NE: What were the main personal challenges you face in your role as director?

WJ: On a personal level, I think it is trying to sustain this foundation and give it a projection so that it continues to be a centre of thought (think tank). That is difficult while one is carrying out consultancies. Strategically, my personal challenge, is to reposition ourselves as an institution that carries out more research and can be an example.

NE: In terms of leadership styles and skills, what do you think you bring to the organisation? How do you characterise your leadership style as director?

WJ: I believe that my contribution has been to have a perspective both from the inside and from the outside on how to manage this institution. I have worked for institutions that are tremendously important in political decisions in the country. What I am trying to contribute the most here is to establish a close link between research and public policy.

When I worked in public institutions, I saw that research is very scarce but highly demanded. Decision-makers require quick, high-quality information and studies, and I know that they could greatly benefit from the outputs that ARU provides if we were more linked to public policy. This is not so simple, since ARU is now like a private sector institution and must follow mechanisms that are not necessarily achieved when one is within the state.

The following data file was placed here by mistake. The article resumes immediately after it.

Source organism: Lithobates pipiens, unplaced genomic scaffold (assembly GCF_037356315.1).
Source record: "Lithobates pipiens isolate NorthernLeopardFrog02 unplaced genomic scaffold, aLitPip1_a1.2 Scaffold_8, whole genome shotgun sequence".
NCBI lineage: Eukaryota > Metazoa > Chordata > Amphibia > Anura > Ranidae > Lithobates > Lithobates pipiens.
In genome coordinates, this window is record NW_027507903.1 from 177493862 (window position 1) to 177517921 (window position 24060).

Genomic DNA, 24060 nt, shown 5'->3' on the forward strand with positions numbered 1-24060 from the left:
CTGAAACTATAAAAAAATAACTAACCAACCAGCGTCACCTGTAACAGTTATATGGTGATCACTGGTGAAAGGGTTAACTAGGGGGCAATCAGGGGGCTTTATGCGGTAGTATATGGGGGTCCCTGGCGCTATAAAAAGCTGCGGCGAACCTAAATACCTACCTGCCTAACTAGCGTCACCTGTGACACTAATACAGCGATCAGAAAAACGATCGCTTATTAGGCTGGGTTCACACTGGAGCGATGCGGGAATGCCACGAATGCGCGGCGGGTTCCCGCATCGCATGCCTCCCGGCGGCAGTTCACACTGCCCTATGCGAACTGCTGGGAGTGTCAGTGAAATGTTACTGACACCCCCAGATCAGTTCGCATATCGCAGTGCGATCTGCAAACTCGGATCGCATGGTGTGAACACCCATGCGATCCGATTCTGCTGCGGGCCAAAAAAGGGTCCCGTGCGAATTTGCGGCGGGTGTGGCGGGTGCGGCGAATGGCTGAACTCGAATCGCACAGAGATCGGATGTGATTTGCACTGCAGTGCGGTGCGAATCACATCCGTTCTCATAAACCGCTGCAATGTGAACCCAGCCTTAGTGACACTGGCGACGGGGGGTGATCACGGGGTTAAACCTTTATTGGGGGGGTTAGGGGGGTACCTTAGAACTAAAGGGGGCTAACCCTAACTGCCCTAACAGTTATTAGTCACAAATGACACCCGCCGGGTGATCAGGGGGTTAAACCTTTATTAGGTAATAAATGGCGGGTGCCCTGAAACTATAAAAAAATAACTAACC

My leadership style, I would say, is a bit about having a complete look of public management, firmly believing that we are part of a cycle of policies, whether doing some research, generating knowledge, interacting, communicating, generating links with other entities or with people that are all linked to policymaking.

NE: Would you like to add something more about your experience in these months as executive director?

WJ: Right now, this transition is particularly difficult for the organisation but it is a tremendous opportunity to diversify in various ways. In the academic field, it is an opportunity to capitalise on everything that we have already been done and give it a clear orientation to communicate the research and generate ideas of ​​how to transform policymaking. It would be very interesting to systematically collect and transmit what has been done in these 12 years to position the institution at a better national and international level.

Financially, we have established many links. We have acquired knowledge of how to access certain types of funding. You have to take time to apply, to write research proposals, proposals for management models and sell the institution not as a small entity, but as an important entity in a country that requires research and greater knowledge of areas in which we have very specific skills.